Understanding Virtual Printers – CompTIA A+ 220-901 – 1.14

| December 5, 2015 | 0 Comments

Much of our printing today doesn’t create a physical printed page. In this video, you’ll learn some of the more popular techniques when using virtual printers.

<< Previous: Understanding Impact PrintersNext: Maintaining Laser Printers >>



These days, you may not be printing to a physical printer. You may be printing to a virtual printer. There’s no physical output involved. You’re not printing to a laser printer or a dot-matrix printer. Instead, you’re sending information into a file that’s going to be stored inside of your computer.

This means that you don’t have any ink, or paper, or printer that you have to worry about. There’s no additional hardware to use this virtual printing capability. If you’re sending files electronically, this is perfect. You can take the output of what you’ve been working on, print it into one of these virtual formats, and then send it to somebody over the internet.

One way to print virtually is to print to a file. This is if you’re at home, but your printer is at work but you would still like to take the output of what you’ve been working on and set it somewhere on your hard drive, so that when you get to work you’ll be able to print it out. To be able to use this capability, there’s a function in the print driver itself, where it has print to file. And you can check that and it’s going to save this as a file on your computer. This file is going to be in a very specific output format that can be read by this specific printer. So it’s already in the printer language that you’ll use to be able to output it, once you get back to work.

This is not something that you’ll be able to load up into another program and edit afterwards. It’s now in its final form, and the next step will be to send it to that printer. There’s no simple way to send a print to file document to the printer. You normally have to go the command line and copy the file to the interface where that printer is located. Very common way to do that would be to use the Copy command, specify the file name that you copied this into, and then specify the interface for the printer.

A very popular virtual printer format is the PDF format. This is a format from Adobe. It stands for Portable Document Format, and it’s a way to take information in a document and output it into a format that many people would be able to view. And this works across many different platforms. So it doesn’t matter whether you’re in Windows, or Mac OS, or a Linux, or a mobile device, everyone can view the output exactly the way that you intend it.

This is a proprietary format from Adobe, so it does require that you install some software on your computer to be able to create the PDF and to be able to view the PDF. Fortunately, this is so popular that many internet browsers also support the ability to view a PDF file without installing any additional software.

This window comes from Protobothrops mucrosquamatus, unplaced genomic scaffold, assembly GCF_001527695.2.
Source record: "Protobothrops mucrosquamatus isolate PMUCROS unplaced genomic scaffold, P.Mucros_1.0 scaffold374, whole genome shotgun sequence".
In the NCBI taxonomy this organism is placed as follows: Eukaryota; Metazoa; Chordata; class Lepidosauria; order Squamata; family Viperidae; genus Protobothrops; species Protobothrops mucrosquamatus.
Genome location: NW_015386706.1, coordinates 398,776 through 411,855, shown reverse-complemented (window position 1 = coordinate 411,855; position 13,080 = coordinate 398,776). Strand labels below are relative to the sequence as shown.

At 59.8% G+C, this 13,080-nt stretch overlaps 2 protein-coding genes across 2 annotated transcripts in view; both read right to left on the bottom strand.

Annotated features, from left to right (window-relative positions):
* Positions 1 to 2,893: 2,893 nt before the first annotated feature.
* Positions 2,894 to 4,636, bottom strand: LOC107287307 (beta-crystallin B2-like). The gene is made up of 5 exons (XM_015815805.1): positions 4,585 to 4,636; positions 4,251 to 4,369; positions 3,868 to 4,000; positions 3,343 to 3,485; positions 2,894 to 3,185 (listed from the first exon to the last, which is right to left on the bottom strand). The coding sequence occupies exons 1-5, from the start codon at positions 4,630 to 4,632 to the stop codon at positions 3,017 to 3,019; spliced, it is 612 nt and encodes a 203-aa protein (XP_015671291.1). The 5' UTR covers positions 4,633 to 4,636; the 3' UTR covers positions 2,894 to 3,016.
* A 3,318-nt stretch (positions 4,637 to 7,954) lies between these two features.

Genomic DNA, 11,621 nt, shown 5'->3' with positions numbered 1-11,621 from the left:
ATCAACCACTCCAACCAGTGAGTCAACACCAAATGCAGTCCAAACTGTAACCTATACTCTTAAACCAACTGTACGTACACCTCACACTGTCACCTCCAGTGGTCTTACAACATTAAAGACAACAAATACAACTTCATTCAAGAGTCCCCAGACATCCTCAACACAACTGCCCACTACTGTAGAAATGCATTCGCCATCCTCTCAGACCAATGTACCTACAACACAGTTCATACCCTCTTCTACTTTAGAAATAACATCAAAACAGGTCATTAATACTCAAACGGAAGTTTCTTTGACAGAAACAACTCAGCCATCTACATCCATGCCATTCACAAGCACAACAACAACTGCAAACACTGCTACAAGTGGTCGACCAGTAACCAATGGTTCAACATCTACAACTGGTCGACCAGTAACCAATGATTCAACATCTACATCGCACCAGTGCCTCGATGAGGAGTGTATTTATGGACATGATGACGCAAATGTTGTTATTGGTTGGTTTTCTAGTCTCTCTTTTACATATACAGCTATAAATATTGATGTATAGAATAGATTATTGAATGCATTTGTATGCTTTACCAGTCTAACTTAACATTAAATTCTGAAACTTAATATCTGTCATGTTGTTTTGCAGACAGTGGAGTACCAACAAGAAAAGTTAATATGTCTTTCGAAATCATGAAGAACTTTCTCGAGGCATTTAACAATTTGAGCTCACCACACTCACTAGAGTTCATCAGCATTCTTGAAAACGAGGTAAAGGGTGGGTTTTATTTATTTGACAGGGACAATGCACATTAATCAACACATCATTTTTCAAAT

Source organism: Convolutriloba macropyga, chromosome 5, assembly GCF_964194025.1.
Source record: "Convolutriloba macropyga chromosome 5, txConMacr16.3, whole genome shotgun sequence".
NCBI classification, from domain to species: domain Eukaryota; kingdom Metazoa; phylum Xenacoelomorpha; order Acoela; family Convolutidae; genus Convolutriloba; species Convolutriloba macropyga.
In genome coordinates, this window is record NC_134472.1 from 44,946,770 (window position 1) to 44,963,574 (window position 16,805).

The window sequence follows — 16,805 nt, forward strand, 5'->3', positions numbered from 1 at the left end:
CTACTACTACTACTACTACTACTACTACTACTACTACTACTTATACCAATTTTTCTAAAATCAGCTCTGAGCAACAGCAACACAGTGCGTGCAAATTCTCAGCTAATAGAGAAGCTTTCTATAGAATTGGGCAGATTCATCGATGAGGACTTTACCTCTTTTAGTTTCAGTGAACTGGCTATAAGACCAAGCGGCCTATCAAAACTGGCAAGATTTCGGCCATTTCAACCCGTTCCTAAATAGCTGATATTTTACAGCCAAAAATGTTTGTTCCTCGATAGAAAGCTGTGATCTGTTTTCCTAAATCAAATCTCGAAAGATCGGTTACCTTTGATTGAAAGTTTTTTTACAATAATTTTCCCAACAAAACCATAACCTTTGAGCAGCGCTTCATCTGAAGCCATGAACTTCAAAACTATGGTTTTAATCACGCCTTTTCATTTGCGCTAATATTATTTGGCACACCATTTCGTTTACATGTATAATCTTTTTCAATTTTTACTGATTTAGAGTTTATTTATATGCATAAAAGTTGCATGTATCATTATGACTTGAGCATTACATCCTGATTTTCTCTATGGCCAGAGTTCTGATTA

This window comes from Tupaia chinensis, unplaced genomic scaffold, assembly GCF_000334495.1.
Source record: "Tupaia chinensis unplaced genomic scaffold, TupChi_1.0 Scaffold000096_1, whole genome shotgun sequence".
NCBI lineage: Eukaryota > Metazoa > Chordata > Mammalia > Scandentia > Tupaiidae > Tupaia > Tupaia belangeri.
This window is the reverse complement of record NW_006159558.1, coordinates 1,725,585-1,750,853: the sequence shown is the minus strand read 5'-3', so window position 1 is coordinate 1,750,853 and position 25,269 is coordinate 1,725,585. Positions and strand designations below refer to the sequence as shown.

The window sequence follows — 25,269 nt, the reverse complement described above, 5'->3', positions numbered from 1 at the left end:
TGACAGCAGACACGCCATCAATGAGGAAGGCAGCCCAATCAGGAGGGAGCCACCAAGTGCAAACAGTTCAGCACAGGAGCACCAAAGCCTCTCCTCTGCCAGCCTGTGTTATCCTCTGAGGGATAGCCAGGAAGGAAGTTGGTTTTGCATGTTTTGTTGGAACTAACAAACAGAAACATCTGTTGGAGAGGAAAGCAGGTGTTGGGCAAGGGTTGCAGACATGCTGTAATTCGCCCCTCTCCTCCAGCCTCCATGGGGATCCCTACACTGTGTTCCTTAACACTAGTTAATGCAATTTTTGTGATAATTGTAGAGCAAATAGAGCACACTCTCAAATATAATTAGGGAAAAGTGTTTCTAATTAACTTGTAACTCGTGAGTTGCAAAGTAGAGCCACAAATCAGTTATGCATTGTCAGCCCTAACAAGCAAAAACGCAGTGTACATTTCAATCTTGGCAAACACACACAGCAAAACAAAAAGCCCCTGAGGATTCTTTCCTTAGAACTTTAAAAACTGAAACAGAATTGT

There’s also a number of non-Adobe third party tools available, to both save PDF files and to view PDF files. So if you wanted to try different types of output, or different types of readers, you can try them from many different third parties.

Here’s what this might look like if you’re printing to a PDF. Of course, you have the standard layout and quality settings that you have with a standard printer. But you also have these additional PDF settings where you can define what the security, the output folder, the size of the pages, and other PDF specific characteristics.

Another very similar format to the PDF format is the Microsoft XPS format. That stands for XML Paper Specification. It’s almost a very similar use case to the PDF format from Adobe, but this is one that is very specific to Windows. And there is XPS driver and reader that goes all the way back to Windows XP. To be able to use this, we would print our document into XPS format and then we’d be able to use a reader that’s available in practically any operating system to be able to view it.

A format that would be a little less proprietary than an Adobe PDF or Microsoft XPS format, would be the Print To Image format. This is where we are taking the output and putting it into a graphics file. Once we have it in this graphics format, we can edit the graphic, or we can send it to anybody who’s able to read that graphics file. This Print To Image functionality usually isn’t built into the print driver or into the operating system. It’s often part of the application itself, and the application output may allow us to print to an image type of format.

There are number of third party print drivers that will allow you to print to an image. So if you don’t have that capability inside of your application, you may be able to print to an image by printing to one of these third party print drivers.

Tags: , , , , , , , , , ,

Category: CompTIA A+ 220-901

X